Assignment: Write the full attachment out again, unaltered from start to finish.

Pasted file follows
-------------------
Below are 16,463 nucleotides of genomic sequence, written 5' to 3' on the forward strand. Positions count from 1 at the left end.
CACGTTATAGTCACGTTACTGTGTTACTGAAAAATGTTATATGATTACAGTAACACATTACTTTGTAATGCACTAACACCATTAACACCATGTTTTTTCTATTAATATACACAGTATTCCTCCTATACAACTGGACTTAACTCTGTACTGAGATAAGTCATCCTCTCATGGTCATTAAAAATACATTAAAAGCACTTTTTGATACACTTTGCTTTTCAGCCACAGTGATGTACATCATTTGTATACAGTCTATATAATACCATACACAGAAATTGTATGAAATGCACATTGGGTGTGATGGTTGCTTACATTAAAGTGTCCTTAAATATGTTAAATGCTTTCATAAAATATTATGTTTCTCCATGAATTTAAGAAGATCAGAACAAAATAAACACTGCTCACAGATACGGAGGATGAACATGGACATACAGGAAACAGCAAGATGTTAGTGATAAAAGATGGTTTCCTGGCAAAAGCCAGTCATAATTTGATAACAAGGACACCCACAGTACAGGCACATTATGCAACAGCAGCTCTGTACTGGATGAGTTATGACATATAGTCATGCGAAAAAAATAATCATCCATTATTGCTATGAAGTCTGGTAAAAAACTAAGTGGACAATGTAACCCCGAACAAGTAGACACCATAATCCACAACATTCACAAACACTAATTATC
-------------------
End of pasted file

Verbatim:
Below are 16,463 nucleotides of genomic sequence, written 5' to 3' on the forward strand. Positions count from 1 at the left end.
CACGTTATAGTCACGTTACTGTGTTACTGAAAAATGTTATATGATTACAGTAACACATTACTTTGTAATGCACTAACACCATTAACACCATGTTTTTTCTATTAATATACACAGTATTCCTCCTATACAACTGGACTTAACTCTGTACTGAGATAAGTCATCCTCTCATGGTCATTAAAAATACATTAAAAGCACTTTTTGATACACTTTGCTTTTCAGCCACAGTGATGTACATCATTTGTATACAGTCTATATAATACCATACACAGAAATTGTATGAAATGCACATTGGGTGTGATGGTTGCTTACATTAAAGTGTCCTTAAATATGTTAAATGCTTTCATAAAATATTATGTTTCTCCATGAATTTAAGAAGATCAGAACAAAATAAACACTGCTCACAGATACGGAGGATGAACATGGACATACAGGAAACAGCAAGATGTTAGTGATAAAAGATGGTTTCCTGGCAAAAGCCAGTCATAATTTGATAACAAGGACACCCACAGTACAGGCACATTATGCAACAGCAGCTCTGTACTGGATGAGTTATGACATATAGTCATGCGAAAAAAATAATCATCCATTATTGCTATGAAGTCTGGTAAAAAACTAAGTGGACAATGTAACCCCGAACAAGTAGACACCATAATCCACAACATTCACAAACACTAATTATC